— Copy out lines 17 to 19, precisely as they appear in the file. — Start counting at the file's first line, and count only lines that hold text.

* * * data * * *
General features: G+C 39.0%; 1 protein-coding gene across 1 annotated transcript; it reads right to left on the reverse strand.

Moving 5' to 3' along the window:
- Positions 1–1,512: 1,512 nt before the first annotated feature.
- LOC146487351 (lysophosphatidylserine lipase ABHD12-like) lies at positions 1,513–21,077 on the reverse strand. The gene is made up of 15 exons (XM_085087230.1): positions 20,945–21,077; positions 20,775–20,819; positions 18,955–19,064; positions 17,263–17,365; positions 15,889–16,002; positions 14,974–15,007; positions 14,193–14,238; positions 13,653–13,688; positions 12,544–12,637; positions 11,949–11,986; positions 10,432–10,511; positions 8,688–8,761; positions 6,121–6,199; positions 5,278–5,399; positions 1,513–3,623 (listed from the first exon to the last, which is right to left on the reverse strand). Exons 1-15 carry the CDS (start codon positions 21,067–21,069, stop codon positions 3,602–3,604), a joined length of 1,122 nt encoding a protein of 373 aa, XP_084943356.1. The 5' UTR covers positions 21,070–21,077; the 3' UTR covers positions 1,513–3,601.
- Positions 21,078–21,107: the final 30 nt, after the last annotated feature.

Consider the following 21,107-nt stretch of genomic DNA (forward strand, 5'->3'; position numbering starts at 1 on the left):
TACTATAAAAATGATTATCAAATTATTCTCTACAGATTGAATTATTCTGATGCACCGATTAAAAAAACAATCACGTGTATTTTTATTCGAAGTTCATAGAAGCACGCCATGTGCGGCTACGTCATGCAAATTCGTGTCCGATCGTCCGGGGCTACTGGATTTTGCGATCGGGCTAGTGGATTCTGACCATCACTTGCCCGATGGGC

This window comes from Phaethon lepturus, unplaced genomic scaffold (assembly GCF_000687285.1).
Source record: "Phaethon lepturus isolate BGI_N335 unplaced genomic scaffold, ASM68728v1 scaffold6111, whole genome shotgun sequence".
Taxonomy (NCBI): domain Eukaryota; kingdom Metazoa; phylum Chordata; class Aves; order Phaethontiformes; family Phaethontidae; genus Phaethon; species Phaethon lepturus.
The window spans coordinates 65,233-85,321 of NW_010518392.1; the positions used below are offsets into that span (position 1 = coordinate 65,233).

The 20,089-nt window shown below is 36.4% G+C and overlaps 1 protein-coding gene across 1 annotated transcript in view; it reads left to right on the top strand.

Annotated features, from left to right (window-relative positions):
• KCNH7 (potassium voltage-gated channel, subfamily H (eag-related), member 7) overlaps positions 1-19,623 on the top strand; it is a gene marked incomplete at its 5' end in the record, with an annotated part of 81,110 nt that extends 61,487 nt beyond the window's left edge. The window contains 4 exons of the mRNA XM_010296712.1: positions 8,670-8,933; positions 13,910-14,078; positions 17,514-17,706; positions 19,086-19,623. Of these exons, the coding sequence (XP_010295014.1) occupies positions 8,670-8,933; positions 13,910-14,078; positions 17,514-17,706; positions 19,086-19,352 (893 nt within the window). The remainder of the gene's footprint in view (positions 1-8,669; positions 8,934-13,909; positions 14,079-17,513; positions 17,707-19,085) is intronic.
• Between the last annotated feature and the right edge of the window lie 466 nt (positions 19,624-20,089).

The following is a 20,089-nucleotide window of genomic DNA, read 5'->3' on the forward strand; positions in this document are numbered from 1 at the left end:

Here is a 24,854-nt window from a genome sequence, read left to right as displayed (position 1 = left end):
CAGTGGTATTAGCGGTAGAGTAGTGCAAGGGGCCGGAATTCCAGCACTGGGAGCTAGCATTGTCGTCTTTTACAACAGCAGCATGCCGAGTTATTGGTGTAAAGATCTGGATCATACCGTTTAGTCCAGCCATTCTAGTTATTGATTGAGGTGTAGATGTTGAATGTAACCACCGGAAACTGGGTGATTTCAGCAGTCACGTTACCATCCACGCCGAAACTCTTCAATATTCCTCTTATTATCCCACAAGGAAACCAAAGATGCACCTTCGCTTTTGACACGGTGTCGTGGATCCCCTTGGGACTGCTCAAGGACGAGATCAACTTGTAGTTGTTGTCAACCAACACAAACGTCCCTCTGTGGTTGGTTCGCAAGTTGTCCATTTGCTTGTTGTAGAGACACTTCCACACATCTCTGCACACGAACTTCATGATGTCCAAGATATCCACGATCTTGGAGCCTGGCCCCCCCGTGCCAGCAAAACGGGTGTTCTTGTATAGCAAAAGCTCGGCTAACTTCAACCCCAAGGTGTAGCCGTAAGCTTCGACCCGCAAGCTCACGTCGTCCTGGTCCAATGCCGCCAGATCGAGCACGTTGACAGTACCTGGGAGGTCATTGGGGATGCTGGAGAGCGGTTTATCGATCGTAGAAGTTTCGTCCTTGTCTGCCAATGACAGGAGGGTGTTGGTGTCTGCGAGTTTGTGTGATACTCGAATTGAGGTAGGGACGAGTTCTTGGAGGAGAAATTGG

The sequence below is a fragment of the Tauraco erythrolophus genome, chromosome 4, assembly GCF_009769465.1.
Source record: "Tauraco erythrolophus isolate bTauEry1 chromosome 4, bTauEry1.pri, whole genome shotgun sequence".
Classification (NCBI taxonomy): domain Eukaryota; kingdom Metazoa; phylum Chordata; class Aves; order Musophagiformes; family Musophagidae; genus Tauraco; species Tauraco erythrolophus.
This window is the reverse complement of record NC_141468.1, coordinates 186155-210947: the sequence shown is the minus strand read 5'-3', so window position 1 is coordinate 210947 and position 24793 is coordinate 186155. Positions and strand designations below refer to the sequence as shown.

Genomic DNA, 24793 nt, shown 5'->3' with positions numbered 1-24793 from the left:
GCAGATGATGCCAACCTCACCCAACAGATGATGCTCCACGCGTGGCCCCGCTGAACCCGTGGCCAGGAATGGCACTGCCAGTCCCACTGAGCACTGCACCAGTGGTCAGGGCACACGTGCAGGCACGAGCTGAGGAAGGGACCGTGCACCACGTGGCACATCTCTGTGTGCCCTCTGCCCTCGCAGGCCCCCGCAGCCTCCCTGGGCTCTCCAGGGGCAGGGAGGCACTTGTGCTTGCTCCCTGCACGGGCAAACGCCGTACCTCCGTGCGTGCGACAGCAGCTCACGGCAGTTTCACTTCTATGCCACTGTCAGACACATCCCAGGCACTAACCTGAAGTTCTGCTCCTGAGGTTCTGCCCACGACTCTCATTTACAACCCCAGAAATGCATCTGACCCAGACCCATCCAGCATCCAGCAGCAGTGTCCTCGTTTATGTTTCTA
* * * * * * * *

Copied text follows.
Here is a 24,854-nt window from a genome sequence, read left to right as displayed (position 1 = left end):
CAGTGGTATTAGCGGTAGAGTAGTGCAAGGGGCCGGAATTCCAGCACTGGGAGCTAGCATTGTCGTCTTTTACAACAGCAGCATGCCGAGTTATTGGTGTAAAGATCTGGATCATACCGTTTAGTCCAGCCATTCTAGTTATTGATTGAGGTGTAGATGTTGAATGTAACCACCGGAAACTGGGTGATTTCAGCAGTCACGTTACCATCCACGCCGAAACTCTTCAATATTCCTCTTATTATCCCACAAGGAAACCAAAGATGCACCTTCGCTTTTGACACGGTGTCGTGGATCCCCTTGGGACTGCTCAAGGACGAGATCAACTTGTAGTTGTTGTCAACCAACACAAACGTCCCTCTGTGGTTGGTTCGCAAGTTGTCCATTTGCTTGTTGTAGAGACACTTCCACACATCTCTGCACACGAACTTCATGATGTCCAAGATATCCACGATCTTGGAGCCTGGCCCCCCCGTGCCAGCAAAACGGGTGTTCTTGTATAGCAAAAGCTCGGCTAACTTCAACCCCAAGGTGTAGCCGTAAGCTTCGACCCGCAAGCTCACGTCGTCCTGGTCCAATGCCGCCAGATCGAGCACGTTGACAGTACCTGGGAGGTCATTGGGGATGCTGGAGAGCGGTTTATCGATCGTAGAAGTTTCGTCCTTGTCTGCCAATGACAGGAGGGTGTTGGTGTCTGCGAGTTTGTGTGATACTCGAATTGAGGTAGGGACGAGTTCTTGGAGGAGAAATTGG

The sequence below is a fragment of the Tauraco erythrolophus genome, chromosome 4, assembly GCF_009769465.1.